What about the widespread impression that the U.S. Has an unemployment problem?
Nobody seems to realize that we have the highest proportion of our population in the workforce by far than any other country in the industrialized world. We have the lowest long-term unemployment rate in the West. Most of the unemployment we do have is not the long-term kind, but the short-term kind when people are between jobs for at most a few months. And we have easily the highest availability of good jobs for educated people who want to enter the labor force. We basically have no unemployment for college graduates, as they do in much of Europe. Now they all may not get the job they would like, and they may not get $70,000 a year the first year, but they get employed. And finally, when you think about it, in less than three decades we absorbed all the women who wanted to work into the workforce with no upheaval. It's quite remarkable.
Let's talk about the productivity of the U.S. economy. The numbers measuring productivity keep going up and up, even in this period of sluggish growth.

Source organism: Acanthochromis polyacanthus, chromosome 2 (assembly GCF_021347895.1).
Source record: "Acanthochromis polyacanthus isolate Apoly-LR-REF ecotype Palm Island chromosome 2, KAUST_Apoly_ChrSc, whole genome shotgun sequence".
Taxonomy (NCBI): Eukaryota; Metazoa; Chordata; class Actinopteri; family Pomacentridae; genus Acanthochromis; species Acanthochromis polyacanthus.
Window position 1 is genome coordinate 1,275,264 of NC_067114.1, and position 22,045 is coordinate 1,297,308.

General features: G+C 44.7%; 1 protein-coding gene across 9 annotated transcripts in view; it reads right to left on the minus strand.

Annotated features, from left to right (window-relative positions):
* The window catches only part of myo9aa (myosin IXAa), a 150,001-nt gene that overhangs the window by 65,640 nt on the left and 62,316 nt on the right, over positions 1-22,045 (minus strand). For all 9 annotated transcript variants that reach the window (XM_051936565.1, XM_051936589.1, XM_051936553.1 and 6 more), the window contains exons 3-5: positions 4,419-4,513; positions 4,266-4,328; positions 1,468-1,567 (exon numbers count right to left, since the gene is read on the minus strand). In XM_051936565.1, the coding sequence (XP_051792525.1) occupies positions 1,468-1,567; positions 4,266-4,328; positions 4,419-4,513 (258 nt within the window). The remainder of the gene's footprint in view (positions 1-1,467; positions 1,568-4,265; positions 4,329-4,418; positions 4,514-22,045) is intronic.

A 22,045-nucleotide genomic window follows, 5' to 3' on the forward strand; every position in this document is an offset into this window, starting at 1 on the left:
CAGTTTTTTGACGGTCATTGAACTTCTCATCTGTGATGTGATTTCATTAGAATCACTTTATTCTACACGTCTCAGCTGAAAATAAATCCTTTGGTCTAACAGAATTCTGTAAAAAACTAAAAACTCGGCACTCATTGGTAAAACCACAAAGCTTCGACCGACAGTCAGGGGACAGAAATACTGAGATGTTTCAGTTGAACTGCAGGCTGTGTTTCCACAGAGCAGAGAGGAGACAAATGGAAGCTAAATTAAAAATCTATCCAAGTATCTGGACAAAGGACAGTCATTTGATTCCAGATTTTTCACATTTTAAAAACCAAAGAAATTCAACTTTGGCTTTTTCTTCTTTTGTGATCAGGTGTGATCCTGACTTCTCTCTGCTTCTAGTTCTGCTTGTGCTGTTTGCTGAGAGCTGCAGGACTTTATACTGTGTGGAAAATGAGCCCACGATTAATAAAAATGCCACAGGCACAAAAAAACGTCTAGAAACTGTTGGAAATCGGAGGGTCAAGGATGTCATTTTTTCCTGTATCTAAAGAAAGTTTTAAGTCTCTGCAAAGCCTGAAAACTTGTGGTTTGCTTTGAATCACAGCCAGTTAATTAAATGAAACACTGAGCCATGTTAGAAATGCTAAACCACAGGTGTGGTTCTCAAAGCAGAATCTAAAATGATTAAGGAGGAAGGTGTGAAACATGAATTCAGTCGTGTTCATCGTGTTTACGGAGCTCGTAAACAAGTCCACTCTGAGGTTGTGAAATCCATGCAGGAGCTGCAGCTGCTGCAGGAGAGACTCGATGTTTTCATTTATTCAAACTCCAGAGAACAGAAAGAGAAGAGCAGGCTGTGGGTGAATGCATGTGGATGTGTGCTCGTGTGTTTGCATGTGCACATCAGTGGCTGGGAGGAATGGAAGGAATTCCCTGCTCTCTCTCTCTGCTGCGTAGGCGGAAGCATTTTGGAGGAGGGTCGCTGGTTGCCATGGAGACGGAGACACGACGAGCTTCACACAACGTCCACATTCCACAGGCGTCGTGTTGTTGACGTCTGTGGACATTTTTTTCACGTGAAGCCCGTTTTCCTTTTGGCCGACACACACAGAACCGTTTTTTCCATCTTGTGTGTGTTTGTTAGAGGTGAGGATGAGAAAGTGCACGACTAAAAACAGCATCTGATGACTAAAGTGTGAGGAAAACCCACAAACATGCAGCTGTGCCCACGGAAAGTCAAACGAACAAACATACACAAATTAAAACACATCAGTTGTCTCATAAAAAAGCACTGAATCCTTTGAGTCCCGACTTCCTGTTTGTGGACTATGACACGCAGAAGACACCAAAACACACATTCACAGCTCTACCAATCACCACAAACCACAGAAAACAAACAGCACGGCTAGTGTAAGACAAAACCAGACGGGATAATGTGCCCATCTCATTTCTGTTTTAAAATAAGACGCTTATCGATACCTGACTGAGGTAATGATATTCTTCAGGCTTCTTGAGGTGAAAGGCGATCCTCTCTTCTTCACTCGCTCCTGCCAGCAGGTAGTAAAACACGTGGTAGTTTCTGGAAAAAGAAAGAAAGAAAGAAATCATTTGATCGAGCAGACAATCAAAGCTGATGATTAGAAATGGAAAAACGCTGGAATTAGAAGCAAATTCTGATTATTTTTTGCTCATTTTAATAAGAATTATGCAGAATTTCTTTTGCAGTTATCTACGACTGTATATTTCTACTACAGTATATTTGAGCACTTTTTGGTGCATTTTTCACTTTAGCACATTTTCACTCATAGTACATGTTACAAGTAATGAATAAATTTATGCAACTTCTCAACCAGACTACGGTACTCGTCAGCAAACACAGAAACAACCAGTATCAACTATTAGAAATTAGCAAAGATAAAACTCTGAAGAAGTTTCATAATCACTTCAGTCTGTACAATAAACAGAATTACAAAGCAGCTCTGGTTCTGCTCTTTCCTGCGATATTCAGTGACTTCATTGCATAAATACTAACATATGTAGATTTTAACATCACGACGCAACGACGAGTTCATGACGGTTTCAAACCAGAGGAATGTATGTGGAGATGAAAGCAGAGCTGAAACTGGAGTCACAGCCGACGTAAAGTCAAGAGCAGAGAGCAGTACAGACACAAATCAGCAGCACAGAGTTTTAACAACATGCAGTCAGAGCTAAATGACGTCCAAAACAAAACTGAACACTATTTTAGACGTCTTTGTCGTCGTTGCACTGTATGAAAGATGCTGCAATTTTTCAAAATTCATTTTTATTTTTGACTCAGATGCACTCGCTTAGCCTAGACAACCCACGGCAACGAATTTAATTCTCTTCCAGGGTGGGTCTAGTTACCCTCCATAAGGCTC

I don't think you can trust all the productivity improvement figures that we see. But there's no doubt that in manufacturing we're seeing some basic changes in philosophy and in systems that may be comparable to the industrial revolution of the 1920s. The changes are coming, not by computerizing and automating production in the literal sense, but by systematizing production. In the past, the way to increase your productivity was to specialize. Today we design manufacturing and to some extent distribution not so much to maximize it but to optimize it. And the new manufacturing systems build flexibility into the system, which may actually result in a loss of immediate productivity by the way we currently measure it.